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I don't see any reason why CSS can't be implemented today, even if it's
something as small as coding some text to appear in 9pt Arial and having to
settle for <FONT SIZE="2"> for people who aren't using the latest browsers.
For those people who aren't using a CSS-capable browser, it's relatively
easy -- with the right planning -- to build pages that degrade gracefully by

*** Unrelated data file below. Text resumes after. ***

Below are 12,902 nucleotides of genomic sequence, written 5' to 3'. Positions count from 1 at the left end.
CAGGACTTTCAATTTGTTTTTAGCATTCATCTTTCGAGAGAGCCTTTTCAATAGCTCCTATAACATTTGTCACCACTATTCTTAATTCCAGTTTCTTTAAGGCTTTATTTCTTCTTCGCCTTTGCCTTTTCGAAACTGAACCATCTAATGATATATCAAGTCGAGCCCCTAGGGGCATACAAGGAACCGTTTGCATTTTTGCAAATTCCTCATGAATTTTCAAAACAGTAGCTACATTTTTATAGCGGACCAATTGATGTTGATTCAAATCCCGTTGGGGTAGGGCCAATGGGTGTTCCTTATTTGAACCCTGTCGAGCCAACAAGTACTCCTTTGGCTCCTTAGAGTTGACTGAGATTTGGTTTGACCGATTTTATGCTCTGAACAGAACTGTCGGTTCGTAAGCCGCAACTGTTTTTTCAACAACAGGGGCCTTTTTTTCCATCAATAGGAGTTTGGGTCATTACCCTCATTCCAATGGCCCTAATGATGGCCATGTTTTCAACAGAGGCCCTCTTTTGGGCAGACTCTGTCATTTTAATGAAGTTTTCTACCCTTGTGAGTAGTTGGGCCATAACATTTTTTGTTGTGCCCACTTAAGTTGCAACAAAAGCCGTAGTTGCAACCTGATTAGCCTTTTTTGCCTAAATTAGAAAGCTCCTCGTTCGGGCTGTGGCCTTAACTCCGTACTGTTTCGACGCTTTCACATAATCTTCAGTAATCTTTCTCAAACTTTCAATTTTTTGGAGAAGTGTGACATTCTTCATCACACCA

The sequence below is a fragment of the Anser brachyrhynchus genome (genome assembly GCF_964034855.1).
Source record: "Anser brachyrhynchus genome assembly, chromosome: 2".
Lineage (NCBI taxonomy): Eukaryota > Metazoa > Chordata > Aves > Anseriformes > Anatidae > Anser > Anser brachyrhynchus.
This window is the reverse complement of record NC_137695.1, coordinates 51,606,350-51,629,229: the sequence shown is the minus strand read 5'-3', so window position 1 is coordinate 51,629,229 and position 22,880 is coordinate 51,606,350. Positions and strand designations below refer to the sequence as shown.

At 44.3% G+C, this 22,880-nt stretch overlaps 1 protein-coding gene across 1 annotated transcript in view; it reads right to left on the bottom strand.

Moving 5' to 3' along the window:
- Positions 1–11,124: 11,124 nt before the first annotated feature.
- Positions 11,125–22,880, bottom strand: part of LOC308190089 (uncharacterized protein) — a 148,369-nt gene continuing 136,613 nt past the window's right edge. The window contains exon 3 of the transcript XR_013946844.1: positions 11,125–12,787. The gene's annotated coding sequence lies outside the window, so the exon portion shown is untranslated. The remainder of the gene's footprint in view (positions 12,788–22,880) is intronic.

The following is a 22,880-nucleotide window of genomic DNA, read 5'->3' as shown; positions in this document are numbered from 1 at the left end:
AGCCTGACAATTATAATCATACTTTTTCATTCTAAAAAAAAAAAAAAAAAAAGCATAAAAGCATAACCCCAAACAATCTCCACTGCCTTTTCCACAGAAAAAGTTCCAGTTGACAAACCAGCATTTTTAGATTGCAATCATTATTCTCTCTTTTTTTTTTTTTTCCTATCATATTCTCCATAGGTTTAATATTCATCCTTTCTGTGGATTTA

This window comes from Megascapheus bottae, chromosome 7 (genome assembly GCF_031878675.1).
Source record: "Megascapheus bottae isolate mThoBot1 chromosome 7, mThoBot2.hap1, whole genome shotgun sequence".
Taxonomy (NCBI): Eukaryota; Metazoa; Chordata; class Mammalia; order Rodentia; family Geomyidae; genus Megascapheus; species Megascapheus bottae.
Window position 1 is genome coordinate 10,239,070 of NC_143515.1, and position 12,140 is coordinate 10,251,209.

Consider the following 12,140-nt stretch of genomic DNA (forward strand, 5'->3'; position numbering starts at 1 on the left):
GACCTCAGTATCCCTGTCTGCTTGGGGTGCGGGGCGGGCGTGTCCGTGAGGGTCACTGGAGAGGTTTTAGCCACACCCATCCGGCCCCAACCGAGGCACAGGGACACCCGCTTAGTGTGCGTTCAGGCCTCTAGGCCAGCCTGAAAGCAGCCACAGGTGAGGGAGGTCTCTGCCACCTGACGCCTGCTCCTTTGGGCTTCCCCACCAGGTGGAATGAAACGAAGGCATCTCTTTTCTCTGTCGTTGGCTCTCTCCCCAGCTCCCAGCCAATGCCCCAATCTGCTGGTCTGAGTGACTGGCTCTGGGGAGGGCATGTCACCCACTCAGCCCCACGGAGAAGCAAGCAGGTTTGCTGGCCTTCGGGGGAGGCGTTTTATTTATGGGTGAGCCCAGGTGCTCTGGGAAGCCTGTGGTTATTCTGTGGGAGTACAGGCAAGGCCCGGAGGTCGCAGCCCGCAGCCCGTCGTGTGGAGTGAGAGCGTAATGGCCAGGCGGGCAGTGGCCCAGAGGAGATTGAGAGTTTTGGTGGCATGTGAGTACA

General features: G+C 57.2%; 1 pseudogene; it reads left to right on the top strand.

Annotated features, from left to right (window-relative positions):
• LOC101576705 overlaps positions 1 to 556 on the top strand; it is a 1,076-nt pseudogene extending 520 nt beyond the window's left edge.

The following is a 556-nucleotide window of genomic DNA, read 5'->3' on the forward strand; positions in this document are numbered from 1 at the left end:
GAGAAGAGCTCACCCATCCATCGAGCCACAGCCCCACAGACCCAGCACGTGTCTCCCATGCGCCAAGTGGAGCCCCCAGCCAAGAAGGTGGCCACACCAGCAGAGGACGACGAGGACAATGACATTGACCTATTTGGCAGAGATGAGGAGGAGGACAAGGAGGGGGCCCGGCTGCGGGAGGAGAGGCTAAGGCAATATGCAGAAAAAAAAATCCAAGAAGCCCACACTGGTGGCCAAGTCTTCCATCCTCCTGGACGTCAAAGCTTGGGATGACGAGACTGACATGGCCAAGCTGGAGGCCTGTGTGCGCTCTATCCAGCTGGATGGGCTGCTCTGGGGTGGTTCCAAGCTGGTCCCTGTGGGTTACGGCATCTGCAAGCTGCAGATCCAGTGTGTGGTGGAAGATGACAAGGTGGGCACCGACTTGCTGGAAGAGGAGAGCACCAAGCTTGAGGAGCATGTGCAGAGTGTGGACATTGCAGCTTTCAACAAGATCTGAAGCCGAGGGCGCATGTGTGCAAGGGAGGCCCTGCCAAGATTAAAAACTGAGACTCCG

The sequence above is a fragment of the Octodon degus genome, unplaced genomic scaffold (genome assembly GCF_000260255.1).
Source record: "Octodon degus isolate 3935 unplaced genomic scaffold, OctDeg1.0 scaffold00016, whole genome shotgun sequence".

using the <span> and <div> tags and to have the right classes created ahead
of time. For me, the real frustration with CSS is the way Microsoft and
Netscape implement it with their respective document-object models. Each
company's different way to refer to the different objects on a page makes it
impossible to create cool, potentially useful features like drop-down menus
and expandable lists while only creating one web page. And of the two, I
have to say MS's makes more sense, from a programming perspective.